Millions of people--some 2 percent of the U.S. population--experience panic attacks, characterized by sudden fear accompanied by rapid heartbeat, nausea, shaking, numbness, hyperventilating or sweating. Many end up in emergency rooms, believing they are having a heart attack. What is more, one third of patients who visit a cardiologist with atypical chest pain actually suffer from unrecognized panic disorder.
Now scientists are trying to identify genetic markers that could help predict who is prone to the terrifying condition and provide a possible avenue for new drugs that could alleviate symptoms.
To reach this goal, researchers at Columbia University College of Physicians and Surgeons are taking a two-pronged approach: tracking genes in panicky animals and hunting for similar genes in people with varying degrees of fear. Recent animal tests point to interesting hot spots on several chromosomes. Their locations have led Columbia epidemiologist Myrna Weissman and Nobel laureate Eric R. Kandel of the school's Center for Neurobiology and Behavior to look for genetic markers in human volunteers. Other investigators have linked two genes, COMT and Adora2A, to panic disorder in people. Dozens more genes could be involved. "There is definitely a strong genetic component," Weissman says. Individuals with a close relative suffering from panic have a fivefold increase in risk.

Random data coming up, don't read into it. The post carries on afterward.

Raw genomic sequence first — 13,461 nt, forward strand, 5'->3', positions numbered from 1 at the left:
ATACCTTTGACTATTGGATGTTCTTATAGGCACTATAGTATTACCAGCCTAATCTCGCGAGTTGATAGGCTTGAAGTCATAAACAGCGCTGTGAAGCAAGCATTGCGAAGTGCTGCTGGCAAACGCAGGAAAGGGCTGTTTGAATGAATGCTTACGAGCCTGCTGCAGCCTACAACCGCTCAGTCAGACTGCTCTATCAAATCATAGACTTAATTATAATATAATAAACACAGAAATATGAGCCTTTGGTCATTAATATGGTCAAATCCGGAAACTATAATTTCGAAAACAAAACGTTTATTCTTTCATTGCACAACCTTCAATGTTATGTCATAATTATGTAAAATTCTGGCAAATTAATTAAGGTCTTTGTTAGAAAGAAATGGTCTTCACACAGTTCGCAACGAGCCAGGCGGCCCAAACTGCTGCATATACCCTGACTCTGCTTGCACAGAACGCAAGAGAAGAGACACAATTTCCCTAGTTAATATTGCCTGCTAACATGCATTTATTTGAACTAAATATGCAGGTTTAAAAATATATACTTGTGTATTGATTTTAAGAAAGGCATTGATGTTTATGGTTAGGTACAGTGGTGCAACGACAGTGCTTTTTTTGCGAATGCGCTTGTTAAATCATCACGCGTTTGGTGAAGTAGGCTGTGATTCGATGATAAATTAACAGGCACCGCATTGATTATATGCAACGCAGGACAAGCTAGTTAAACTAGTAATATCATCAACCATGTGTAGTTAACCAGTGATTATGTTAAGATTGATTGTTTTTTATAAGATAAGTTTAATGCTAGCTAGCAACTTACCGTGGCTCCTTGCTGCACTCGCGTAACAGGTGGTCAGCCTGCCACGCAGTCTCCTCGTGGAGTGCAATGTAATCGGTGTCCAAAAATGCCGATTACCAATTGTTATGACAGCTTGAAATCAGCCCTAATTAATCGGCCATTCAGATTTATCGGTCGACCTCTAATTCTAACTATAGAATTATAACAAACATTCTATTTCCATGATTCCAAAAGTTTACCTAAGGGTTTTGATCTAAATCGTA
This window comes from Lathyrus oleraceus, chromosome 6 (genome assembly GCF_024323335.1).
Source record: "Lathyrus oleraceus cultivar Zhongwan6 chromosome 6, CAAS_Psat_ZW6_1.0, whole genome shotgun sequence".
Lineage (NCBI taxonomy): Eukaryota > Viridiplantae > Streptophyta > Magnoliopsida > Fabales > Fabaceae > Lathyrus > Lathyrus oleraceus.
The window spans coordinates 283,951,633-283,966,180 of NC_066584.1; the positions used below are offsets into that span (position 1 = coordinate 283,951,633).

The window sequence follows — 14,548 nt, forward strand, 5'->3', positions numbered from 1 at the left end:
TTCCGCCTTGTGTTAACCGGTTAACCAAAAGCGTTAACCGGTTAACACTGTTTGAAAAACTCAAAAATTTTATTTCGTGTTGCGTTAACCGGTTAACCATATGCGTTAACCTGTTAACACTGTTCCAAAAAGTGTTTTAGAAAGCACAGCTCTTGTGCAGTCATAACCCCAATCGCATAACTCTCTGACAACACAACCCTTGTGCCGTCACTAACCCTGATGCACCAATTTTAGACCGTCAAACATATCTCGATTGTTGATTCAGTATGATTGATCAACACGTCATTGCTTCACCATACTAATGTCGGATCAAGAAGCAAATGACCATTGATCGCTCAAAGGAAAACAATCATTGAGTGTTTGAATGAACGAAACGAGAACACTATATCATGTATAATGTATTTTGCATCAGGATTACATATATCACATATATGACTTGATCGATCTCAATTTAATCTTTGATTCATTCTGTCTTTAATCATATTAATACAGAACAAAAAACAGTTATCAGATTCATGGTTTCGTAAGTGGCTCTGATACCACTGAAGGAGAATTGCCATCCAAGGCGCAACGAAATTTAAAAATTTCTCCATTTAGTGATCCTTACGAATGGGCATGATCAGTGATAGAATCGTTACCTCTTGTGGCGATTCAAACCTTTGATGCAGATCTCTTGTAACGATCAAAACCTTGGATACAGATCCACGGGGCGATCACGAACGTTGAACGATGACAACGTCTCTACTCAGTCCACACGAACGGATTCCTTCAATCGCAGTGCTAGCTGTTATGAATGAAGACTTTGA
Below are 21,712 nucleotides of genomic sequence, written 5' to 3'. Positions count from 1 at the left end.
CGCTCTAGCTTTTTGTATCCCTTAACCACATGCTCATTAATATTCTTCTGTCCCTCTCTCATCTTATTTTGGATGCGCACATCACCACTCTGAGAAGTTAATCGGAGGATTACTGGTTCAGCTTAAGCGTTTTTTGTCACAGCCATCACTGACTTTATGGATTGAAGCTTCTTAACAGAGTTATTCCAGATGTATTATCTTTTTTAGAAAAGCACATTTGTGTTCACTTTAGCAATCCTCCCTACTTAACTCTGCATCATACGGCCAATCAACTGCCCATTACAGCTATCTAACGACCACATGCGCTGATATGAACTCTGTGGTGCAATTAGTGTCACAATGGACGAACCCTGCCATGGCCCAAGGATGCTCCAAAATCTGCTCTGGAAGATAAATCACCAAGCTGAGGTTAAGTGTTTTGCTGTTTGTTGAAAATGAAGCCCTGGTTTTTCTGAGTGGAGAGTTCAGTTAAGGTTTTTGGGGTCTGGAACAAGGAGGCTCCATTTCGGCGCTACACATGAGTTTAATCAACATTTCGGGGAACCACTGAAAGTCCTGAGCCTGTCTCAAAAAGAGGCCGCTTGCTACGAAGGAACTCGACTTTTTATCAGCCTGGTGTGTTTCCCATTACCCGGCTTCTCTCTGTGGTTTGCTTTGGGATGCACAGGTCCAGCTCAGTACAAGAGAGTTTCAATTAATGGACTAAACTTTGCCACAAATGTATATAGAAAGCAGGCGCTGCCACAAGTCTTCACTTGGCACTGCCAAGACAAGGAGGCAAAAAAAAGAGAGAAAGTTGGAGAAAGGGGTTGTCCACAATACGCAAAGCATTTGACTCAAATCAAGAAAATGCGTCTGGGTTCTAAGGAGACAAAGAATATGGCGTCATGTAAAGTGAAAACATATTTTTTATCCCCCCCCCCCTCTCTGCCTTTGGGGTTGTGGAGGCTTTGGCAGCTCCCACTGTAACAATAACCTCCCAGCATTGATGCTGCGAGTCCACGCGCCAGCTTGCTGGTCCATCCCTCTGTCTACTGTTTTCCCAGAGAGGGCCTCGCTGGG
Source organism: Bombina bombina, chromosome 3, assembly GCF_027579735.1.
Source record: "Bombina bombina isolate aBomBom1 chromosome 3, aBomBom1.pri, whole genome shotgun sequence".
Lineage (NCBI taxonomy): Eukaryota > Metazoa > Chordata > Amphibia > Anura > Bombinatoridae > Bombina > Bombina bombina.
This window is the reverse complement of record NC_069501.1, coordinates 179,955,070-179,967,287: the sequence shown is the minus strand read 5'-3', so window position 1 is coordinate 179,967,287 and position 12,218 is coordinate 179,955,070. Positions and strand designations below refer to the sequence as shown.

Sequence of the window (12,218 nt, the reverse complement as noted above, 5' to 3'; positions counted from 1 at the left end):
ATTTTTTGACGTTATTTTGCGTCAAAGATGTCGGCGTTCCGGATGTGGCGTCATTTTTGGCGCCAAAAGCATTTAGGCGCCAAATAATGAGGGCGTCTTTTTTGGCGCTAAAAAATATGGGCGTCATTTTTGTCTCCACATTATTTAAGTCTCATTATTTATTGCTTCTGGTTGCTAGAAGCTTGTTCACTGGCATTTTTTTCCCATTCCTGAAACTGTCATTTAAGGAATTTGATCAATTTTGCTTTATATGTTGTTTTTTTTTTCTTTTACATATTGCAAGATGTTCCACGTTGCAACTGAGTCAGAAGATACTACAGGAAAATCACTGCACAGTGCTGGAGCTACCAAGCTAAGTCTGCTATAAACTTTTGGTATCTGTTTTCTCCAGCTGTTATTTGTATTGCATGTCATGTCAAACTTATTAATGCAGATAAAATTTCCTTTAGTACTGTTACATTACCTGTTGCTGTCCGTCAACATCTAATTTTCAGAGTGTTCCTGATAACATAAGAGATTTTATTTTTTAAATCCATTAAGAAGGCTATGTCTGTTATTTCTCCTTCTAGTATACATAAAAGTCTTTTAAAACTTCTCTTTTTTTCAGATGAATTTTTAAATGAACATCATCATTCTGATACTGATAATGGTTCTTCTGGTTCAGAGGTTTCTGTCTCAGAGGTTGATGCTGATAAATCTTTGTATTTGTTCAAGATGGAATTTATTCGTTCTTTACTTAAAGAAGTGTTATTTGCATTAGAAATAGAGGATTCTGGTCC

Having genes in hand will help unravel the syndrome's biochemical causes and aid in diagnosis. Currently the average victim sees 10 physicians before getting a correct diagnosis.
This article was originally published with the title Panicky Hot Spots.